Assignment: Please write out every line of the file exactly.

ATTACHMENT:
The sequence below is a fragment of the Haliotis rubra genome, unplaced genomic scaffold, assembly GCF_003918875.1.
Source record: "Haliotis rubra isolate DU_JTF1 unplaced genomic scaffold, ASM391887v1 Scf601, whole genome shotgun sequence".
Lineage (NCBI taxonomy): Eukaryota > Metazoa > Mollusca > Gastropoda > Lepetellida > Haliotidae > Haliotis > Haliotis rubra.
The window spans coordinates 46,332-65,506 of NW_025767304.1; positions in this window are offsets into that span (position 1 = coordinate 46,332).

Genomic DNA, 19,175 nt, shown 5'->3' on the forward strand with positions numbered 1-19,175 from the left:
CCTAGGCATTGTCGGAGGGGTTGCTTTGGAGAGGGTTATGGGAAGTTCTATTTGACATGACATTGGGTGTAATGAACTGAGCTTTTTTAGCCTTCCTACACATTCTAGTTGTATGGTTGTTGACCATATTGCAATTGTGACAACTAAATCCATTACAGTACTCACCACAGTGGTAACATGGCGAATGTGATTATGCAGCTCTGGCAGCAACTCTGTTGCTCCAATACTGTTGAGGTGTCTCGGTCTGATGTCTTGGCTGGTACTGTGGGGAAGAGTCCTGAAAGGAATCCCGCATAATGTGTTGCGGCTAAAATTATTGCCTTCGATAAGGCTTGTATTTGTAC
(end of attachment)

The sequence below is a fragment of the Haliotis rubra genome, unplaced genomic scaffold, assembly GCF_003918875.1.
Source record: "Haliotis rubra isolate DU_JTF1 unplaced genomic scaffold, ASM391887v1 Scf601, whole genome shotgun sequence".
Lineage (NCBI taxonomy): Eukaryota > Metazoa > Mollusca > Gastropoda > Lepetellida > Haliotidae > Haliotis > Haliotis rubra.
The window spans coordinates 46,332-65,506 of NW_025767304.1; positions in this window are offsets into that span (position 1 = coordinate 46,332).

Genomic DNA, 19,175 nt, shown 5'->3' on the forward strand with positions numbered 1-19,175 from the left:
CCTAGGCATTGTCGGAGGGGTTGCTTTGGAGAGGGTTATGGGAAGTTCTATTTGACATGACATTGGGTGTAATGAACTGAGCTTTTTTAGCCTTCCTACACATTCTAGTTGTATGGTTGTTGACCATATTGCAATTGTGACAACTAAATCCATTACAGTACTCACCACAGTGGTAACATGGCGAATGTGATTATGCAGCTCTGGCAGCAACTCTGTTGCTCCAATACTGTTGAGGTGTCTCGGTCTGATGTCTTGGCTGGTACTGTGGGGAAGAGTCCTGAAAGGAATCCCGCATAATGTGTTGCGGCTAAAATTATTGCCTTCGATAAGGCTTGTATTTGTAC